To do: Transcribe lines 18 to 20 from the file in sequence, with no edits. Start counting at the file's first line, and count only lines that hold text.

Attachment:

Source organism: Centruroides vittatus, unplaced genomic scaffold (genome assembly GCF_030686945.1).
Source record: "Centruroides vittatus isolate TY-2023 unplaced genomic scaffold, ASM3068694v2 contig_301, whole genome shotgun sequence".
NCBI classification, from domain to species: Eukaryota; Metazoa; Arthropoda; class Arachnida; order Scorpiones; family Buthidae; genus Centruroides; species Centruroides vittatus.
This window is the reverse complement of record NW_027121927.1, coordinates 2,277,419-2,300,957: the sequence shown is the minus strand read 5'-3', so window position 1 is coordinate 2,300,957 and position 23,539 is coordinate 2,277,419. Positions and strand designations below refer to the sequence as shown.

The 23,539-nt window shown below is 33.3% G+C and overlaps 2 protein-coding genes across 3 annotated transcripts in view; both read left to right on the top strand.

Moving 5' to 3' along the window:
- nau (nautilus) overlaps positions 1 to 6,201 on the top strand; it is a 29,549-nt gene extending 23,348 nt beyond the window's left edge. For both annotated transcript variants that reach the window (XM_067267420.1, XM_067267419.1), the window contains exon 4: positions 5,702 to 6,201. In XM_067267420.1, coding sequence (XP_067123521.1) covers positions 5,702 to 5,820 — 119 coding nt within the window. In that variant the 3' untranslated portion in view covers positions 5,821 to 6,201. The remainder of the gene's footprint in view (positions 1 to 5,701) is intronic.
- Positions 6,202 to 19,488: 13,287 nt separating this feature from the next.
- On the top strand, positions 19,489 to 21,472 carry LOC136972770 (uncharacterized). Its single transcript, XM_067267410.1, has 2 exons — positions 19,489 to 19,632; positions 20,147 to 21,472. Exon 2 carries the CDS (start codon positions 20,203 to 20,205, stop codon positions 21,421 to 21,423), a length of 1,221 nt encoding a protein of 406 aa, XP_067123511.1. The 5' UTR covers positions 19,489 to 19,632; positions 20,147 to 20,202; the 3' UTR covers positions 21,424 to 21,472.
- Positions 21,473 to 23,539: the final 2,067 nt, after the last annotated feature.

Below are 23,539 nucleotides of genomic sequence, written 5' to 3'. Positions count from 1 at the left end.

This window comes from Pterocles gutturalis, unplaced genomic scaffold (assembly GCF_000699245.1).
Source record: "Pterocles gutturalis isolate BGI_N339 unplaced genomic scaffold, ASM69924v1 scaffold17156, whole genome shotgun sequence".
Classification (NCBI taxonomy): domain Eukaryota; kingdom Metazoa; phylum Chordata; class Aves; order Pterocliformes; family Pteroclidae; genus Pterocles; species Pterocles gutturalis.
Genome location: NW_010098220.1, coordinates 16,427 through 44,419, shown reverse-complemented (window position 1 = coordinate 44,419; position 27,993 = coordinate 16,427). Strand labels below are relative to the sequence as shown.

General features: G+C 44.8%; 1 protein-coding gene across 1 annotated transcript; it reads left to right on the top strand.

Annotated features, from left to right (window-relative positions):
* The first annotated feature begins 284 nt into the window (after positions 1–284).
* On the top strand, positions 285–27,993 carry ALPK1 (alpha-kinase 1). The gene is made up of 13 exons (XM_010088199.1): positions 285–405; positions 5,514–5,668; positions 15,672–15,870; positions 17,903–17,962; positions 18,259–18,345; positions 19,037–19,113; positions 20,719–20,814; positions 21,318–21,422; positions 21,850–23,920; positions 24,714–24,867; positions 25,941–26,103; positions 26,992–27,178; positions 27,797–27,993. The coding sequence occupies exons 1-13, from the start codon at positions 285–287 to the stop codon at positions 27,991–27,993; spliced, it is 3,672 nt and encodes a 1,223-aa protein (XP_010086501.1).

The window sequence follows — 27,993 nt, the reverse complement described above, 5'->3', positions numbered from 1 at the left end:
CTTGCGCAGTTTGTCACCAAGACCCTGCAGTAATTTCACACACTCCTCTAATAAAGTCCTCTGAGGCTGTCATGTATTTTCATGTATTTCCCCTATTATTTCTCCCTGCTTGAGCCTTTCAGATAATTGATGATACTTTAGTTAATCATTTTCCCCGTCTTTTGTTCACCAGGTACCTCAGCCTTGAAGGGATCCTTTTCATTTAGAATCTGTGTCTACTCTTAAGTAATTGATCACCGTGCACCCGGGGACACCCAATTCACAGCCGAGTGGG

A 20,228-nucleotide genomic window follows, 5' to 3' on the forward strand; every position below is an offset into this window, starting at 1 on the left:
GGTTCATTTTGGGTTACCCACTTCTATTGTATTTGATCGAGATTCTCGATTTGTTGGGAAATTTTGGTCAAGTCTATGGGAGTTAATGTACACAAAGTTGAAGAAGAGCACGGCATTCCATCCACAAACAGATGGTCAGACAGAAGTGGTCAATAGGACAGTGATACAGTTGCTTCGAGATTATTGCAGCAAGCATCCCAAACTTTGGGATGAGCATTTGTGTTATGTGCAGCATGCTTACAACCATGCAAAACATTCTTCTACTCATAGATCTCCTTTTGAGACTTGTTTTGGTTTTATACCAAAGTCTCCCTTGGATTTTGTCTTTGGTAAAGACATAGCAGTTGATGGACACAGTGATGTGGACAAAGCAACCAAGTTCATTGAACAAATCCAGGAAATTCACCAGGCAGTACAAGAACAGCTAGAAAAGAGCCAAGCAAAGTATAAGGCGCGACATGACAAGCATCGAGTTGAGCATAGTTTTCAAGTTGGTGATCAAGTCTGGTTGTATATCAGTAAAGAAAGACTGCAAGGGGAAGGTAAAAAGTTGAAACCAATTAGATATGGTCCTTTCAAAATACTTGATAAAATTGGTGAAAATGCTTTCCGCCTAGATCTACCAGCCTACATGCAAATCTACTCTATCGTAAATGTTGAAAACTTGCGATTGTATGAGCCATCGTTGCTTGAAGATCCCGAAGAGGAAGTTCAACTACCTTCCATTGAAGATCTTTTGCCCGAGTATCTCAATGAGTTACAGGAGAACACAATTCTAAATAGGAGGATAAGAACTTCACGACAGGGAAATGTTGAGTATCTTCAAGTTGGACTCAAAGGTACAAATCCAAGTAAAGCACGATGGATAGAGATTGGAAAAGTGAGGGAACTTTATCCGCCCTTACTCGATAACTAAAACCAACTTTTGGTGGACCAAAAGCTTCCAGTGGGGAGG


* The first annotated feature begins 284 nt into the window (after positions 1–284).
* On the top strand, positions 285–27,993 carry ALPK1 (alpha-kinase 1). The gene is made up of 13 exons (XM_010088199.1): positions 285–405; positions 5,514–5,668; positions 15,672–15,870; positions 17,903–17,962; positions 18,259–18,345; positions 19,037–19,113; positions 20,719–20,814; positions 21,318–21,422; positions 21,850–23,920; positions 24,714–24,867; positions 25,941–26,103; positions 26,992–27,178; positions 27,797–27,993. The coding sequence occupies exons 1-13, from the start codon at positions 285–287 to the stop codon at positions 27,991–27,993; spliced, it is 3,672 nt and encodes a 1,223-aa protein (XP_010086501.1).

The window sequence follows — 27,993 nt, the reverse complement described above, 5'->3', positions numbered from 1 at the left end: